To confirm the format and, more importantly, the venue, Zosimov needed to meet with Moscow Deputy Mayor Yuri Luzhkov. Film star and Tsvetnoy Boulevard circus director Yuri Nikulin helped set up this meeting. Zosimov later recalled in an interview, “Everyone made fun of me and said, ‘Maybe 100 people will come to see your rockers.’ I spoke with Yuri [Nikulin], knowing that he had a good relationship with Luzhkov, and brought him to the meeting. Nikulin spoke out, saying, ‘Let young people have some fun.’ Luzhkov told me, ‘Boris, I guarantee that no more than 200 people will show up.’ And I answered, ‘I guarantee that more than 100,000 people will be there!’”
They chose Tushino Airfield as their venue. Its size and convenient location suited the organizers’ needs, but it didn’t have even the most basic infrastructure necessary for a major music festival. This time, Zosimov asked the government for help. “All of the decisions were made at the top,” said Ratnikov. “Zosimov gave me a magic slip of paper from the White House on Prime Minister Ivan Silayev’s letterhead, demanding full cooperation with the document’s bearer in all things.” The document allowed him “to solve all sorts of problems” — even securing lightning-fast approval of 300 entry visas for musicians, managers, and technicians.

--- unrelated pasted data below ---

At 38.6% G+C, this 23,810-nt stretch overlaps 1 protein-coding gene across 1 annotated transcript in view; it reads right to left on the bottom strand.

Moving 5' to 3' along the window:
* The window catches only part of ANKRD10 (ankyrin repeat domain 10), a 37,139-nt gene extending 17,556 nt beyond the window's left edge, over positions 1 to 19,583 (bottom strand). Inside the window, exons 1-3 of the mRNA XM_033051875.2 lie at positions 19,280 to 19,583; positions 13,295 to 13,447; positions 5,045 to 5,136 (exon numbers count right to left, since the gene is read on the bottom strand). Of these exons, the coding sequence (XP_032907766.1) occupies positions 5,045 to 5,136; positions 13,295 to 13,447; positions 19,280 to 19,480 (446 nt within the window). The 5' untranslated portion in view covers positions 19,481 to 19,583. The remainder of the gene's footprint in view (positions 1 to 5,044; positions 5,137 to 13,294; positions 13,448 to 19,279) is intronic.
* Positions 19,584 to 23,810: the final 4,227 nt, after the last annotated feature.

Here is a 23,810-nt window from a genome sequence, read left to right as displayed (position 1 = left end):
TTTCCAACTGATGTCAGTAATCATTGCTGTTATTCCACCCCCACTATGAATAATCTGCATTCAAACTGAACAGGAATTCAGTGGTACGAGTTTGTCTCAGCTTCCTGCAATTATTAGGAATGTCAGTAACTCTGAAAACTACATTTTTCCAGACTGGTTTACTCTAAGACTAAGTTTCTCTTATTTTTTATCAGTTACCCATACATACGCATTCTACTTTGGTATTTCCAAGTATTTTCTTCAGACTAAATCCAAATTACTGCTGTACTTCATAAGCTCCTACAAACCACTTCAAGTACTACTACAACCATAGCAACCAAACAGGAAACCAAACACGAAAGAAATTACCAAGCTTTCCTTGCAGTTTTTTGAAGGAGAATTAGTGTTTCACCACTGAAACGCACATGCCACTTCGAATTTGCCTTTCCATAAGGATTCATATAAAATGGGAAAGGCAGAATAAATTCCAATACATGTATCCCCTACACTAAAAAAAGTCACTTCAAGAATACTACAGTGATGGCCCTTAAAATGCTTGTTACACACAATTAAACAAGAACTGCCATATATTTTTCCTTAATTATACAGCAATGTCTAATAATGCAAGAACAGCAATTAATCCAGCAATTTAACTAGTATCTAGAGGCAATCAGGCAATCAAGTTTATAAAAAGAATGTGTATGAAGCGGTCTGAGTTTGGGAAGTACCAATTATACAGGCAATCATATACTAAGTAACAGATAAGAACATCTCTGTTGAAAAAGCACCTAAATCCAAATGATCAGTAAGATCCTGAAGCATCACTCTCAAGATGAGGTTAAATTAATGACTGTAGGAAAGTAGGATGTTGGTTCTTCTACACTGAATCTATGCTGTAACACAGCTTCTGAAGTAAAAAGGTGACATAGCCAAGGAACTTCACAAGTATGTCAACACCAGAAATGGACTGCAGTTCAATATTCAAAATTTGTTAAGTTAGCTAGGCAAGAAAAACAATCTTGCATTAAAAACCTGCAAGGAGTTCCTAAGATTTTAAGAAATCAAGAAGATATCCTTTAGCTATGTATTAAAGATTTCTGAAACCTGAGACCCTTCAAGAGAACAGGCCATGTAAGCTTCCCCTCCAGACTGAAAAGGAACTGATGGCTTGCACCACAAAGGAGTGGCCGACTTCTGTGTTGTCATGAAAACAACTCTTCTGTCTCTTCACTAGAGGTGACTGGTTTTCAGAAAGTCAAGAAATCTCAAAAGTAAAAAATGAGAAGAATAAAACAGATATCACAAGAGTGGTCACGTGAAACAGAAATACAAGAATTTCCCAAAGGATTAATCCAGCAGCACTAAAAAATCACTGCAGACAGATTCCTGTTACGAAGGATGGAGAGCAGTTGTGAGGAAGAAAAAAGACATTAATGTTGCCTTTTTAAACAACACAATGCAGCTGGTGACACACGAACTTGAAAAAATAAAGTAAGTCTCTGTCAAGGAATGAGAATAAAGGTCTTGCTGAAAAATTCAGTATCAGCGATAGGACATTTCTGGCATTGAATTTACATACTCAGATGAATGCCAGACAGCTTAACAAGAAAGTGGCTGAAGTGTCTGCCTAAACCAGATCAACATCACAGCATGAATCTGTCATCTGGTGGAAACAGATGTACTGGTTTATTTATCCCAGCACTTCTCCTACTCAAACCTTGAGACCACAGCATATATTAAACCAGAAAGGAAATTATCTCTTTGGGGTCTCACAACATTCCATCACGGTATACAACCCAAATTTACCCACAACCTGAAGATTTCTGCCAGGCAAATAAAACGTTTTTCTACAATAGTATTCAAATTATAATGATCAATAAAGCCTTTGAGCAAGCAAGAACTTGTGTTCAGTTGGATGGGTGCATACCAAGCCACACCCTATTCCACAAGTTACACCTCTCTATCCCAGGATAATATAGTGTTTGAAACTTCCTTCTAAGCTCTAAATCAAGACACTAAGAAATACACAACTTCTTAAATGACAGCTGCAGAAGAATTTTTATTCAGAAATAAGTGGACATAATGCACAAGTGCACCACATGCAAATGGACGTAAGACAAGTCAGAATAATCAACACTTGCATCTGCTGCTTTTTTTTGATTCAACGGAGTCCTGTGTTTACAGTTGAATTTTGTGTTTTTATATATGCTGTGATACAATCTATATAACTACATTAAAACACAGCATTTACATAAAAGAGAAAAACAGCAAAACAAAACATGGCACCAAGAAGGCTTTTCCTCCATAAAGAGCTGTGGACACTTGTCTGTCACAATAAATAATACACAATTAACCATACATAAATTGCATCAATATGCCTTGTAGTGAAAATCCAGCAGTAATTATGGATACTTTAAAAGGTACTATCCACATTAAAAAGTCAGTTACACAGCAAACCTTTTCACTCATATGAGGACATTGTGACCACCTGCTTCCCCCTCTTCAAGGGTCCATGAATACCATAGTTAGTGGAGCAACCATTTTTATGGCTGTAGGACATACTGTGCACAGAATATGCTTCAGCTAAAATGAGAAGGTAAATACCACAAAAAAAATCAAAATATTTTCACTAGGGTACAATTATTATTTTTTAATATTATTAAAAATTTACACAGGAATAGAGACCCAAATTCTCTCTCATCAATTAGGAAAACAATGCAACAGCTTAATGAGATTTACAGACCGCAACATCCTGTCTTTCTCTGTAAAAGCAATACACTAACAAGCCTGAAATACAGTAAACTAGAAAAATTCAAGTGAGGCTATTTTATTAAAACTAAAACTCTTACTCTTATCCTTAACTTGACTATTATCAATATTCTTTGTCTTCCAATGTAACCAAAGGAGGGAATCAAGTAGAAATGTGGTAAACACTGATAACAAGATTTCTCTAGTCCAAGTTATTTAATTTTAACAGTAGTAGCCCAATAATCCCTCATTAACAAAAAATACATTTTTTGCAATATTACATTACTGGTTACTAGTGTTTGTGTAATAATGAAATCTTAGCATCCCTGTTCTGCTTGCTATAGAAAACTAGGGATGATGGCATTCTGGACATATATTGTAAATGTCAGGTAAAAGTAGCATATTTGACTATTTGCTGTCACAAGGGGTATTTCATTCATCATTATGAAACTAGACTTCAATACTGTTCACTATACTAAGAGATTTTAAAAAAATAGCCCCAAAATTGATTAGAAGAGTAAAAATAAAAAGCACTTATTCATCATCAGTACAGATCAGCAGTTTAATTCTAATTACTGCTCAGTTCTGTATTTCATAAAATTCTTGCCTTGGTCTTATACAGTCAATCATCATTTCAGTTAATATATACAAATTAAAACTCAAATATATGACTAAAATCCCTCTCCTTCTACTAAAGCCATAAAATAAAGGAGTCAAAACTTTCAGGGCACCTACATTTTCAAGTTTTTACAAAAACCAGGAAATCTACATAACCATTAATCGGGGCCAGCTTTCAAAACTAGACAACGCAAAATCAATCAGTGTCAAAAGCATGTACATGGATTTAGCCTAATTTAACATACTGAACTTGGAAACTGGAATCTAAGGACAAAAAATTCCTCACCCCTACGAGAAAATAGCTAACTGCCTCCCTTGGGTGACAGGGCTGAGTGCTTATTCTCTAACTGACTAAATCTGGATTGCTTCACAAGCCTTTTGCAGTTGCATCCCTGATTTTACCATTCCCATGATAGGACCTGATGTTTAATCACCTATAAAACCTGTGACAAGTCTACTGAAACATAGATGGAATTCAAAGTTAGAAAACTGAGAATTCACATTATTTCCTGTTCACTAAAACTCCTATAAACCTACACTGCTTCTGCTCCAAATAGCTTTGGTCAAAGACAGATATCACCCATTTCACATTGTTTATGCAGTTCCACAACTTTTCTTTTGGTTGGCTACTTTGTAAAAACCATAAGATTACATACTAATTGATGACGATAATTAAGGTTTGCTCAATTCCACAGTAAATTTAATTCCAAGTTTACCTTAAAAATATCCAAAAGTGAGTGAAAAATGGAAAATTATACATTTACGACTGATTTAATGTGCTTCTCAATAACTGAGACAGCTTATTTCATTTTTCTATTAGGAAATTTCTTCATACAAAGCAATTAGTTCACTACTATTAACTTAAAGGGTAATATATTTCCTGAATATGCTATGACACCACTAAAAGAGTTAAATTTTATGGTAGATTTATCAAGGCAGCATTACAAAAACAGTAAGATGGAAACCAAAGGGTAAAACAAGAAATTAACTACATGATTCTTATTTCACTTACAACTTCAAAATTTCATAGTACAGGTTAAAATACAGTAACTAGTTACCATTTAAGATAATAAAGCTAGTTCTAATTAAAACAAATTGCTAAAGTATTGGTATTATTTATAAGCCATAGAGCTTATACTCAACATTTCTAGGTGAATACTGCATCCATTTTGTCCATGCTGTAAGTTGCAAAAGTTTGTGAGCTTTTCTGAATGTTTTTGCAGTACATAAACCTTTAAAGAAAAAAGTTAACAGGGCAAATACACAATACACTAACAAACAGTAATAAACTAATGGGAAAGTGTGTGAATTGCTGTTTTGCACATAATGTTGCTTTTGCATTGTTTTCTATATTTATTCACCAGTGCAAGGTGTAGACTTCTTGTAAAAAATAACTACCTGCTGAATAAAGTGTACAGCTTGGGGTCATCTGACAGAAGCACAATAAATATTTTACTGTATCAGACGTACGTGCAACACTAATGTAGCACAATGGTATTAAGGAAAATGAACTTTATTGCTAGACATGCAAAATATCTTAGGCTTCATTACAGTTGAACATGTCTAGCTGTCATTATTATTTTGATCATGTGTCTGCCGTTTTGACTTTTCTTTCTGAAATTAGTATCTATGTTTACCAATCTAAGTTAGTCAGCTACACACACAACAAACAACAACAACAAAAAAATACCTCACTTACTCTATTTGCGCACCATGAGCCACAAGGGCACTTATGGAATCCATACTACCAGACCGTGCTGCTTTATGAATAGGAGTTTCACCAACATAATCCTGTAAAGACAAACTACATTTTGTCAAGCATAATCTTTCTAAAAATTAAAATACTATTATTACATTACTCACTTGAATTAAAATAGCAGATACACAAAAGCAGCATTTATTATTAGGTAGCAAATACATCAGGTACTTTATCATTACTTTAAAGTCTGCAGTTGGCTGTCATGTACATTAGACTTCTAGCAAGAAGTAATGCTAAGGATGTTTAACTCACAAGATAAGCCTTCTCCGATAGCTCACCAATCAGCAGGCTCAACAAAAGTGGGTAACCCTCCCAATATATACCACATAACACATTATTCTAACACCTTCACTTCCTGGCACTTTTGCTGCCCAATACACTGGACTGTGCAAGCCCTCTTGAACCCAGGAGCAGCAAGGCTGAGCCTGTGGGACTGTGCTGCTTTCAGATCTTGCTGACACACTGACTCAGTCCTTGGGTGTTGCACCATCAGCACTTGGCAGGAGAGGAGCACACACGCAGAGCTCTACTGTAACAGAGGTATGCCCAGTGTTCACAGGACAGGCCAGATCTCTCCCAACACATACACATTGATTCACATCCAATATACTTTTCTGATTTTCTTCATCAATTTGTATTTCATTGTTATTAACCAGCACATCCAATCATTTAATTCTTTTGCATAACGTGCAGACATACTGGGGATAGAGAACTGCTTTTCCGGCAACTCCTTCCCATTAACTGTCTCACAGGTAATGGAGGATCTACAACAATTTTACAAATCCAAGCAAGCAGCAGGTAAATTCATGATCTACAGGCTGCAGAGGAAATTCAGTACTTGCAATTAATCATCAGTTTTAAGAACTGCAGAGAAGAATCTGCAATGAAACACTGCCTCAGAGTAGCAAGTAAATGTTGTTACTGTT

A Time Warner accountant and the site coordinator for the festival came to Moscow to supervise the construction of the stage, which rose nine stories. Boris Zosimov brokered the passage of 24 truckloads of lighting and sound equipment through Belarus without any customs documents. “I should admit that most of the work was really done by Americans,” noted Ratnikov. “They brought in a ton of equipment and used the marines to build everything; they were working days and nights without sleeping.”
In Europe, organizing the festival usually took about six months; this time it was organized in three weeks.
Police batons and helicopters